BCBS objects to outlawing "Most Favored Nation" rule

Blue Cross Blue Shield of North Carolina says it doesn't use contract provisions that require health care providers give them the best rates available. But the insurer objects to North Carolina outlawing them.

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Mark Binker
RALEIGH, N.C. — The state's biggest insurer is fighting a bill that would take away its ability to demand the best possible rates from hospitals and doctors using contract terms that Justice Department officials have called "anti-competitive."
An executive with BlueCross BlueShield told the House Judiciary B subcommittee Thursday that the company objected to outlawing the clauses, even though the company no longer put them in contracts.

"Since the beginning of this year, BlueCross has not used 'most favored nation' clauses in new contracts and in fact it's not part of our strategy to use those clauses on contracts executed in the future," said Christine Evans, director of regulatory affairs for the company.

Health insurers such as BlueCross sign contracts with hospitals, doctors and other health providers that specify what rates those providers will be paid for particular services. A most favored nation clause allows an insurer to insist that no other company can get a lower rate for the same services. Some versions of the clauses demand that an insurer get a 10 percent or better rate than any other competing insurance company.

Senate Bill 517 would outlaw such clauses. 

Evans said although BlueCross doesn't use such contracts any more, the company does not want to see them banned. 

"If you don't use the MFN clauses any longer and have removed them from older contracts, then what's the harm of the legislation?" asked Rep. Rick Glazier, D-Cumberland.

Evans said the company was concerned the proposal could affect contract items other than most favored nation clauses.

"We stand by the philosophy that we'd prefer that the General Assembly not get involved in contracts between private parties," she told the committee.

But questions from the committee and remarks from those lobbying on the other side of the issue suggest skepticism about whether BlueCross has truly abandoned the practice. 

Rep. Paul "Skip" Stam, R-Wake, asked how BlueCross defined a contract, noting that there are often letters, memos and other written documents that accompany a contract when it is signed.

"There are references that incorporate numerous types of different documents...it would apply to those," Evans said. 

BlueCross BlueShield controls more than 80 percent of the market for coverage sold to individuals and small businesses in North Carolina, according to the Associated Press. It has similarly dominant positions in other states.

Ken Lewis, CEO of First Carolina Care and president of the North Carolina Association of Health Plans, said the five health care companies he represents are still encountering hospitals and other providers who refer to BlueCross' most favored nation clauses.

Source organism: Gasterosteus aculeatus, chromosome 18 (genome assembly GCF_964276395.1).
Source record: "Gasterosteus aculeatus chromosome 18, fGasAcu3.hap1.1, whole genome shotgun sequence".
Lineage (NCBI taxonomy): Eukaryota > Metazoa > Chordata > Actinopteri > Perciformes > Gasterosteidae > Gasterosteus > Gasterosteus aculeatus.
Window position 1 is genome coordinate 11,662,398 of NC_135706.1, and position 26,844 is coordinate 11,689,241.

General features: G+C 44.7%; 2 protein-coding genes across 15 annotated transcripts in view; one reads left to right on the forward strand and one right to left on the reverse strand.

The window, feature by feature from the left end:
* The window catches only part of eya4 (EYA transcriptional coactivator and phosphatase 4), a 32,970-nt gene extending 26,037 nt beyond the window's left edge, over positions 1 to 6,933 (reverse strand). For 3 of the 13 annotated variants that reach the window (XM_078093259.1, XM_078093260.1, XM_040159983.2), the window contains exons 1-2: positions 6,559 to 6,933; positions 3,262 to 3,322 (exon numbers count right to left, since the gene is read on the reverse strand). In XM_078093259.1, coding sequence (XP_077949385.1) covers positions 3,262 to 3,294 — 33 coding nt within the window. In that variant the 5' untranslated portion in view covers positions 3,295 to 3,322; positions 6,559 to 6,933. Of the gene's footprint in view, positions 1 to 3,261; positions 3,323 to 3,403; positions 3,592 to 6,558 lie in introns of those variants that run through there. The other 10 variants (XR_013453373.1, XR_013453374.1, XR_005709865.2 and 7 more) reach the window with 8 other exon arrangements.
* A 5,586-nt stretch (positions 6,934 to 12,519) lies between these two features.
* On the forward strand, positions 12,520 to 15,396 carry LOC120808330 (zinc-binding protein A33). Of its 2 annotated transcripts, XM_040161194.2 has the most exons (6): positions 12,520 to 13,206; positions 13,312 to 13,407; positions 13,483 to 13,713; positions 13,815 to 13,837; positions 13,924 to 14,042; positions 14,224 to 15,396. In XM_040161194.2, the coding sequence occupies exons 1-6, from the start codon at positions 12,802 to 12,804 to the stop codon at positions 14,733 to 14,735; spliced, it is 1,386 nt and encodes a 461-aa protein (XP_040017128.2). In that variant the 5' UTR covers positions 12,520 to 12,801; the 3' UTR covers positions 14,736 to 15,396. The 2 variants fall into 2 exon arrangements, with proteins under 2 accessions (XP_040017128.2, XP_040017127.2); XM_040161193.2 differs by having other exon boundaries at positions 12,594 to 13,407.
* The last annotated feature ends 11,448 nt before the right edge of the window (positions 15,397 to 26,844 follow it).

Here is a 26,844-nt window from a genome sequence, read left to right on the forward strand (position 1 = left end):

Told that BlueCross had told the legislature it has given up such clauses, Lewis said, "I doubt that seriously."

Not only can BlueCross get better rates with MFN provisions, he said, but it has the power to audit provider's books to ensure that it is getting the best rates.

"If I have to pay a rate 30 percent higher than Blue, how long am I going to stay in business?" Lewis said. 

He noted that a key component of the Affordable Care Act, the health reform law just upheld by the U.S. Supreme Court, encouraged competition among health insurance providers. Most favored nation clauses cut down on the competition the federal law hopes to encourage, he said.

A working group assembled by the Department of Insurance to study the health care law agreed. 

"Most TAG members believe that the anti-competitive impact of MFN clauses will be intensified in a post-ACA environment, further limiting competition among carriers and creating barriers to market entry for new carriers, thus restricting consumer choice," reads a statement from the group, which includes representatives of hospitals and doctors as well as small insurers.

In Michigan, the U.S. Justice Department alleged BlueCross used most favored nation provisions in contracts to build that market dominance.

"Without Blue Cross’s MFNs, some hospitals had an incentive to offer lower prices to other insurers to increase competition in the hospital’s service area," Sharis Pozen, an assistant U.S. Attorney General, said in a speech earlier this year. "Blue Cross’s MFNs inhibit competitive entry and expansion from other health insurance plans and likely raise insurance rates."

It's unclear whether the bill outlawing most favored nation provisions will pass this session. Although it has already passed the Senate, the measure has hit a bottleneck in the House committee.

BlueCross spokesman Lew Boreman reiterated Thursday afternoon that the company had stopped putting MFN clauses in their contracts. Such clauses, he said, had been useful when signing longer term deals.

"We might want it as an option sometime. But on principle, we believe it should be a market-driving decision whether to use them and not imposed by the state," Boreman said. 

Sen. Tom Apodaca, R-Henderson, is the measure's sponsor. He said if the measure doesn't pass, BlueCross will have a chance to prove it has dropped MFN clauses. 

"If not," he said, "we can always bring it back up next year." 


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